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Shortages and shipping issues caused by the pandemic are making it difficult for restaurants to stock their kitchens and supply cupboards. Some operators have found that partnering with local and regional suppliers and distributors can help them avoid some of the weak links in the restaurant supply chain.
For many restaurants that rely on large suppliers with large inventories, current supply chain issues are reducing supplies of everything from chicken wings to take-out containers and paper products.
“There’s no doubt that supply chain disruptions are impacting restaurant businesses,” said Hudson Riehle, senior vice president of research for the National Restaurant Association. A survey conducted by the association in November 2021 found that 96% of operators reported supply delays or shortages of key food or beverages, and “the impact was felt across all segments of the industry. industry,” Riehle said. “In addition, another 8 out of 10 operators said they experienced supply delays or shortages of equipment or service items,” he said.
Dan Simons, co-owner of Founding Farmers Restaurants in Washington, DC, told the association that “the items we expect to run out of will catch up, but then we’ll be surprised by the next shortage that we didn’t anticipate.” .”
“My only advice at the moment is to stay nimble and accept that making daily adjustments will remain the nature of the game – at least for the first quarter of the year,” Simons said.
The South Carolina Restaurant Association told the WHNS news channel that supply uncertainty has forced many restaurants to wait until the last minute to finalize their menus for the state’s restaurant week, which kicked off on January 13.
For many chefs, the need to stay nimble and create smaller, more flexible menus based on what’s available at any given time is something they see persisting for the long term.
Smaller menus were one of the top dining trends for 2022 cited by chefs surveyed by Food & Wine.
“With supply chain challenges, staff crisis and higher cost of goods, I anticipate independent restaurants will adopt a streamlined prefix menu that emphasizes local ingredients while minimizing costs,” said RJ Cooper, owner and chef of Saint Stephen in Nashville, Tenn. .
A local approach can alleviate supply chain challenges
In addition to changing the way they create menus to better accommodate the erratic availability of ingredients, many chefs are considering changing how they source ingredients to begin with.
“2022 restaurant menus will see a simplified, localized approach that stays in line with what is locally fresh and readily available, forcing chefs to innovate their menus with ingredients and products already available due to the current state of industry hurdles,” Cooper said. Food & Wine.
For chefs and restaurants already connected to their local network of producers and suppliers, the practice is paying off.
Blue Hill at Stone Barns in Tarrytown, NY, sources all ingredients that it does not grow locally from local suppliers. As a result, the restaurant has not encountered any supply chain issues, chef Dan Barber told Restaurant Hospitality late last year.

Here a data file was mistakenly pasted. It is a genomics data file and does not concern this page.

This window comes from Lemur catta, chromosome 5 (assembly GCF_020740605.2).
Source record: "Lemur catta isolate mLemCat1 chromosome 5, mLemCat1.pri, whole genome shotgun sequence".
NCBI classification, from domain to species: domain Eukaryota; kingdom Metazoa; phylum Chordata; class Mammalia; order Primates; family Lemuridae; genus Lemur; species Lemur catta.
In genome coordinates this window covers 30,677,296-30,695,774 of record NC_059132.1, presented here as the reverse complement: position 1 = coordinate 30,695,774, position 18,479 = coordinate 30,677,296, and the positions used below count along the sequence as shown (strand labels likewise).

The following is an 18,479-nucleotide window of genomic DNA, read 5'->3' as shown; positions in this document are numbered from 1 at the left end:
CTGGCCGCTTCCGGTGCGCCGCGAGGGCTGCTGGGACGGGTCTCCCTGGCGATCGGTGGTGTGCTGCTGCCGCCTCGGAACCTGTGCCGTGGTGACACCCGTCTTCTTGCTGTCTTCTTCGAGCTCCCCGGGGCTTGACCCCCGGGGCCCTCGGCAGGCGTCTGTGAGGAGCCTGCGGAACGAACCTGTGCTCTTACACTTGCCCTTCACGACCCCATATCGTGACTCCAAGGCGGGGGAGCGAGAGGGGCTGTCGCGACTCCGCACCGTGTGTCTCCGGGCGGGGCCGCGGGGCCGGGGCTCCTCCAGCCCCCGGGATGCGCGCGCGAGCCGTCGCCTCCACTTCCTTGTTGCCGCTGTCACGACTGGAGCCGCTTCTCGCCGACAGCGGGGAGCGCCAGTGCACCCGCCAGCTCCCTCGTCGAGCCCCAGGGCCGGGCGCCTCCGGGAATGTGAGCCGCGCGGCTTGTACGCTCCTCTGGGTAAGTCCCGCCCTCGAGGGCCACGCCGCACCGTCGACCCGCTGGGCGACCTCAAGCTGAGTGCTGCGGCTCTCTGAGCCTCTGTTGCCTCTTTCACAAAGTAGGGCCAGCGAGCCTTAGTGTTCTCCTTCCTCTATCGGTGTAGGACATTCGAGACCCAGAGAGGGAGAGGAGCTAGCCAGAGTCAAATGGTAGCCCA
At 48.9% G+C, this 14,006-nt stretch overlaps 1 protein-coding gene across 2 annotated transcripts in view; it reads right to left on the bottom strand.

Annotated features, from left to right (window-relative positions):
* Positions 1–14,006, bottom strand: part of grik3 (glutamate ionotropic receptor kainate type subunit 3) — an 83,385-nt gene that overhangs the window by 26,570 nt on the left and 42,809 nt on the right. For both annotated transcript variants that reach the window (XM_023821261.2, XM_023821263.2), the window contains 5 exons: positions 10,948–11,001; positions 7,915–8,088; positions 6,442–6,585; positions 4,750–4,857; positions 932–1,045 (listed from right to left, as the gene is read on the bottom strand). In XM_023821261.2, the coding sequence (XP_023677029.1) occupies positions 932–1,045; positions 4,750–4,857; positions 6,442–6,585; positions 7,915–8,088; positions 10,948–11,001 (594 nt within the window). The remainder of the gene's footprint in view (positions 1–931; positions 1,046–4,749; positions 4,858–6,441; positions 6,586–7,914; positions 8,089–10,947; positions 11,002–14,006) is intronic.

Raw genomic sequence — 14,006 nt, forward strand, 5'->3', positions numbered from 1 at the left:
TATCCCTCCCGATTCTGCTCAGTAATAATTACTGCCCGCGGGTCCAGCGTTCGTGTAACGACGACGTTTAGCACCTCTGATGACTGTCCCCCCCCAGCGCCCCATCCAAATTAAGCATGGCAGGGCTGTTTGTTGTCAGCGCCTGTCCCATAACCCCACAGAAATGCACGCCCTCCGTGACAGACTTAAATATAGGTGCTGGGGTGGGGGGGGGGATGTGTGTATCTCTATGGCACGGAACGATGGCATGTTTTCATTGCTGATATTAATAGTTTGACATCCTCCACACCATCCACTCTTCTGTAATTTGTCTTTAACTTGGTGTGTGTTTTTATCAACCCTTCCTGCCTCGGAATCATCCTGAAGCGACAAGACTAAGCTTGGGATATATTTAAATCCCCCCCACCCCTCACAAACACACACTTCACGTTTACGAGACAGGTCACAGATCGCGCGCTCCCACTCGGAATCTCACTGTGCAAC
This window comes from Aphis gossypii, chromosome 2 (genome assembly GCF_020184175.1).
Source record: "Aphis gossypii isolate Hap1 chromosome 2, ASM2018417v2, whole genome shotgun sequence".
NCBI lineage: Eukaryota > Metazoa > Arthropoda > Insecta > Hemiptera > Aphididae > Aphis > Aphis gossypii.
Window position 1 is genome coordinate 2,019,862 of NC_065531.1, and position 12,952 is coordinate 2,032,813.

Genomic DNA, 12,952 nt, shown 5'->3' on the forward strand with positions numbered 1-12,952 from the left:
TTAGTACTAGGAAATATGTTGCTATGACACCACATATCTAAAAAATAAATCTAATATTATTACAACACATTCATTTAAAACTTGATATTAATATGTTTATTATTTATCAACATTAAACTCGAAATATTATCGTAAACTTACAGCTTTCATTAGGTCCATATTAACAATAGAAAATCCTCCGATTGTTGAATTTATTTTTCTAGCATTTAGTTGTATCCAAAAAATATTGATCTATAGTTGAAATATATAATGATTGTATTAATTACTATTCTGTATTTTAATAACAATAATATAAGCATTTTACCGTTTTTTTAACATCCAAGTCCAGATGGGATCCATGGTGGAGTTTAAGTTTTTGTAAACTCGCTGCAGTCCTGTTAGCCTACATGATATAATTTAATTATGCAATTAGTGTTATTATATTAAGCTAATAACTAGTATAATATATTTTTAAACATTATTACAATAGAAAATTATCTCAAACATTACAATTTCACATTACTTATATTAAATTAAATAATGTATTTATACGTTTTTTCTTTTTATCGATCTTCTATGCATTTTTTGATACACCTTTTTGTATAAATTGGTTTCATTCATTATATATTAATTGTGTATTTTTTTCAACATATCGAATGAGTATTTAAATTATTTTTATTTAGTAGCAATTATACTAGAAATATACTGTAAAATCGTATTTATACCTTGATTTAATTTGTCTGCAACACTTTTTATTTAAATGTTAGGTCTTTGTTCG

“I think we as consumers are going to have to start thinking more regionally and more locally when it comes to our sourcing, whether it’s food, fashion or whatever. The international supply chain shows its weakness, especially in times of…stress and disruption,” Barber said.
Most restaurants don’t have the land or the luxury to grow most of their own food like Blue Hill does, but the farm-to-table ethic can help restaurants of all sizes.
Benny’s Bistro in Helena, Montana sources its ingredients directly from farmers and ranchers in the state. “We are part of the Montana, Western Montana Growers Co-op of Missoula and we are able to work with all kinds of small farms and suppliers and are able to get products made in Montana on tables here at Benny’s without much. problem,” server Katie Hill told news station KTVH.
Building a more sustainable food system
For many restaurants that already source a significant portion of their ingredients from local suppliers, the practice is about sustainability — in more ways than one. Buying food nearby means she doesn’t have to travel as far. These shorter trips leave less room for delays along the way and require less energy spent on transportation, which is better for the planet.
For chef Rob Rubba, sourcing local “isn’t just an act toward our climate, it’s also about building sustainable food systems,” said the chef/partner of Washington, DC, restaurant Oyster Oyster in an email interview. “We have some amazing growers and growers here in the mid-Atlantic who are underutilized as a supplier in our region.”
“At the start of the pandemic, it was devastating to see ‘local’ grocery store shelves sterile because they came from all over the world and virtually nothing from our own backyards,” he said. “Speaking with the farmers we work so closely with on a daily basis and hearing how they were looking for ways to pivot, when so many restaurants have gone dark and big box grocers are not working with the local farm economy, has definitely anchored our philosophy that we started with.”
Oyster Oyster builds its forward-thinking menus around oysters from the nearby Chesapeake Bay and locally picked mushrooms, updating its offerings several times a year to accommodate seasonal availability. This type of collaboration between restaurants and suppliers can help both parties prepare for the future.
“As the climate crisis deepens, we as chefs and consumers will have to rely on [on] and support our local agriculture on a much larger scale,” Rubba said. “Therefore, by beginning this support today, our growers will be able to continue to scale for the inevitable.”
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